Wednesday, September 7, 2011

Top 10 Mistakes at Ironman Wisconsin

1) Going Too Hard - Madison is alive and the race is a very exciting and loud venue.  Being a virtual "home game" for so many athletes, it is often too exciting to resist listening to your RPE, heart rate monitor or power meter.  For some, it starts in the swim.  For others, their highest heart rates are on the run to T1.  Think a bit folks.  Going anaerobic on the run to change and get to your bike isn't where you'll win the race.  The only reason I did "well" at this race in 2005, was because I paced myself properly.  This is primarily true on the bike.  Walk just one mile... and you gave all that effort back.

2) Bad Drinking Strategy - So many people arrive dehydrated let alone finish... well, at all.  In Wisconsin, you gotta "pee by Verona".  I know, not the same as "pee by Hawi" but the concept remains the same.  If you haven't been drinking enough (but not too much) then your marathon may be a nice long walk.

3) Bad Fueling Strategy - Eating too much.  Eating too little.  Eating odd foods near or during the race.  Make a mistake and you are a resident of Bonk City.  Many coaches are starting to add training while fasting to people.  This will help (mentally) get through those hard times, but you'll still be needing fuel.  Start taking on fuel at the very first aid station on the bike. My athletes have a plan for each aid station (or general plan) and adjust as conditions warrent them.  Make sure you can handle Pepsi or Coke (or Sams Club Cola) and run.  This should be experiemented with on long runs as well as chicken soup. 

4) Making Last Minute Changes to ANYTHING Before Race Day - I have a friend who would order new shoes, saddle and aerobars and change them the week before the race at every Ironman.  Then he'd ask me why he "just didn't feel right" on race day.  No changes a minimum of three weeks out.  (I prefer six.)

5) Race Week / Taper Over Training - 21 days out and under... you can only screw up all your work.  Rest.  Relax.  Sleep.  Save it for the marathon junior.  Stay away from athletes who are freaking out.  Only a short visit to the expo - 2 hours MAX.  Get away.  Get off your feet.  Get relaxed.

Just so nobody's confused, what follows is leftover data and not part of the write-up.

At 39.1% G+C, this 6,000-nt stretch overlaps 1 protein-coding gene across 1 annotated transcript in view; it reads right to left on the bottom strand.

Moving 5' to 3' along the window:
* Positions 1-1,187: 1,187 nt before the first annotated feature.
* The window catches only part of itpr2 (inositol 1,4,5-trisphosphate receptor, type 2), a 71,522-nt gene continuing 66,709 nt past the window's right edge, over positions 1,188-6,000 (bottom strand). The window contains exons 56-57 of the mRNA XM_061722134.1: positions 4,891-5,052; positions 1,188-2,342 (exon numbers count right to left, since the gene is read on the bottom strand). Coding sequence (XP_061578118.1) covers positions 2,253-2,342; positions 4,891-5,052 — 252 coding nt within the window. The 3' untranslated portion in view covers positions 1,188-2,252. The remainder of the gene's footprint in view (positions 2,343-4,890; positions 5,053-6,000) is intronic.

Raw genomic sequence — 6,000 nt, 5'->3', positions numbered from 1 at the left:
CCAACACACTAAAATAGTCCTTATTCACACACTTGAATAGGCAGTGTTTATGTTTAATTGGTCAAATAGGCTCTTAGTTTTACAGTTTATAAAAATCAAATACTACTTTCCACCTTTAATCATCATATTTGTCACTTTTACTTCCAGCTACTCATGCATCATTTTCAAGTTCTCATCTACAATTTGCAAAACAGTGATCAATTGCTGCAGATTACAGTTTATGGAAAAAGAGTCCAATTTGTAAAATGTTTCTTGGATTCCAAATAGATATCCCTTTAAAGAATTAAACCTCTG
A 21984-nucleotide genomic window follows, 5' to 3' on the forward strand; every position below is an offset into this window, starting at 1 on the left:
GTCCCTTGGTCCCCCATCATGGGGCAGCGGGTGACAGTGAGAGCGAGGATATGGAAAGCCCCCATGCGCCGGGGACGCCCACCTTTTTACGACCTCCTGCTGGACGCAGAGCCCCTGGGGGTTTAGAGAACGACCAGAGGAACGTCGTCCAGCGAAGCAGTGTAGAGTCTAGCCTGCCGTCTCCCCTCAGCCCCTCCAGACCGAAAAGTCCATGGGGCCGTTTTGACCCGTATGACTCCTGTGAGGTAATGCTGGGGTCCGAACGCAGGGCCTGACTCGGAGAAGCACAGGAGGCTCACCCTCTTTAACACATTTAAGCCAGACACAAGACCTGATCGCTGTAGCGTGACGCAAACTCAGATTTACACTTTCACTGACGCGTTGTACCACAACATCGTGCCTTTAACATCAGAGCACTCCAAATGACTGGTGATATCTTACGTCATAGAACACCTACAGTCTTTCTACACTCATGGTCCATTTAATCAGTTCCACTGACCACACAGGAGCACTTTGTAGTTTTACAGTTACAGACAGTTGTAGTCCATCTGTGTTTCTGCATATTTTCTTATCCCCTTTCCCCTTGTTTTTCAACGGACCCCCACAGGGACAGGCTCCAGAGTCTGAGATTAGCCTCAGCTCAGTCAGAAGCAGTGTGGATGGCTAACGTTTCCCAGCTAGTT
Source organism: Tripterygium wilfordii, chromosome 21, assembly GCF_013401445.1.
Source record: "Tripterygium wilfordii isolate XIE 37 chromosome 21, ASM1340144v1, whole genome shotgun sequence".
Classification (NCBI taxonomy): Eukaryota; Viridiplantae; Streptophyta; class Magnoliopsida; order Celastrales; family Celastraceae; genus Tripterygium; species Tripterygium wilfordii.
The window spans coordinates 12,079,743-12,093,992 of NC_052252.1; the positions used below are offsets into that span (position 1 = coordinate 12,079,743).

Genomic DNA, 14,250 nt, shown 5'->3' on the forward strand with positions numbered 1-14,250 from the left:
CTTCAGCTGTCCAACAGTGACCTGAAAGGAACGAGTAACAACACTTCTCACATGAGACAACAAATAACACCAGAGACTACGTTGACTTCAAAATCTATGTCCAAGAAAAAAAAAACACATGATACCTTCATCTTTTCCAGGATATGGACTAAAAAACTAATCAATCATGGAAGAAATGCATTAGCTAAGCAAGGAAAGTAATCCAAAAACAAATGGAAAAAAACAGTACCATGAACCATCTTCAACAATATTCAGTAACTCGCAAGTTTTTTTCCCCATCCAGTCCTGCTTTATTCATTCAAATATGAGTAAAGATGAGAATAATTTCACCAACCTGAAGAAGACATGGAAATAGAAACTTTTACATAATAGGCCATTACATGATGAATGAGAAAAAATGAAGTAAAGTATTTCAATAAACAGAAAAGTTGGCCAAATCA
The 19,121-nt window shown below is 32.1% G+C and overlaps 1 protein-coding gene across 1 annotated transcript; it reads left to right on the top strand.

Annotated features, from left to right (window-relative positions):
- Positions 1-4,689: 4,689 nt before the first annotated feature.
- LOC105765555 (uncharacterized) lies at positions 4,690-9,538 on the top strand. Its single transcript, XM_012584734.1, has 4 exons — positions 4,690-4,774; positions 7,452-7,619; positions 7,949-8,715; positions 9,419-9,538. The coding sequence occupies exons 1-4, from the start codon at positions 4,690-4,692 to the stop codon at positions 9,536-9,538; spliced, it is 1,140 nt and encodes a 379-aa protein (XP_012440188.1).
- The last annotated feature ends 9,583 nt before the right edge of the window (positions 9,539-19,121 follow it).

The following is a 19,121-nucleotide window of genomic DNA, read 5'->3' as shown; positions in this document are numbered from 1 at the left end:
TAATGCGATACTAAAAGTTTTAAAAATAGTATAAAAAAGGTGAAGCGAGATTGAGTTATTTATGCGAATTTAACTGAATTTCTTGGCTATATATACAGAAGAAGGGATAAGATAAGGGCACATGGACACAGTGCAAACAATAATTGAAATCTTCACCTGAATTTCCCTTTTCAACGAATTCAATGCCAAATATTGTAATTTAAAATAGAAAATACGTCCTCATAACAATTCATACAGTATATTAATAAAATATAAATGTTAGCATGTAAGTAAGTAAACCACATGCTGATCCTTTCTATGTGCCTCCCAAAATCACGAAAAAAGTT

6) No Run Plan - You have to plan to run the marathon - not just survive it.  This starts with your fitness, but extends to your plan to actually execute on race day.  My athletes have individual pacing strategies (depending on their ability and experience).  Make sure you have a plan that works for your current level of fitness - AND - have a contingency (read: back up or "if the worst should happen") plan.  Hey, you can always walk or walk/run.

7) No Race Strategy - This has to do with every part of your experience; hotel or condo?  Restaurant or cook for yourself?  What time will you get up on race day?  What tires will you use?  Wetsuit?  Race kit?  Shoes?  Socks?  Aero-helmet or regular helmet?  Wisconsin can be hot or cold.  I have my athletes prepare for both mentally and physically.  Better to drag some extra clothing along and be warm before the race than be cold (or catch a cold).  You'd also be smart to prepare for high heat.  In 2005, this race was 96 F and high humidity.  In 2006, it was 43 F and raining.  Be ready for anything.  Be prepared.  This planning starts when you enter the race.

8) No Ability to Adjust and Move On - The military calls is the OODA process.  I've never had a long or ultra distance race go entirely my way.  How will you react when you get a flat tire?  How about a second flat?  Mentally, be ready to adjust.  It's the person who can shrug off whatever comes their way who will be a) a finisher b) successful in reaching their goals.  In my IM persona record I had - 1) two flat tires (nails/tacks on the course by an angry local), severe stomach cramping which had me stopping at port-a-johns six times and included roughly and 11 minute T2.  This combined with 95 F heat made the day interesting.  Hey... it's Ironman.  If it was easy we'd call it something else.  Mental toughness training starts on day one.

9) Not Warming Up Properly - Yes, even in an Ironman you need to warm up.  I'm amazed that so many people do not warm up.  Swing the arms.  Take a short jog.  Stretch.  Plyometric jumps.  Get the blood pumping.

10) Over or Under Training - Overtrain and your torn down.  Undertrain and you'll be hitting the wall early.  If you must do one, undertrain.  I'm amazed at how many people overtrain and aren't healthy on race day.  Their drive to race won't let them listen to their body.  Likewise, I'm amazed at people who think that doing several 3-4 hour bike rides but "doing them hard" will be the right training for an event that will be longer than 10 hours for 95% of the athletes. Getting to the starting line healthy is the goal.  Many athletes will not be 100% healthy when the cannon goes off.

Coach Bob Mitera is an associate coach with Triathlon Academy.  His athletes have finished hundreds of races all over the world.  He prides himself on his athletes balancing their life, work, training schedules while achieving great results.  Bob currently coaches athletes who have lost more than 50% of their body weight as well as professional triathletes.

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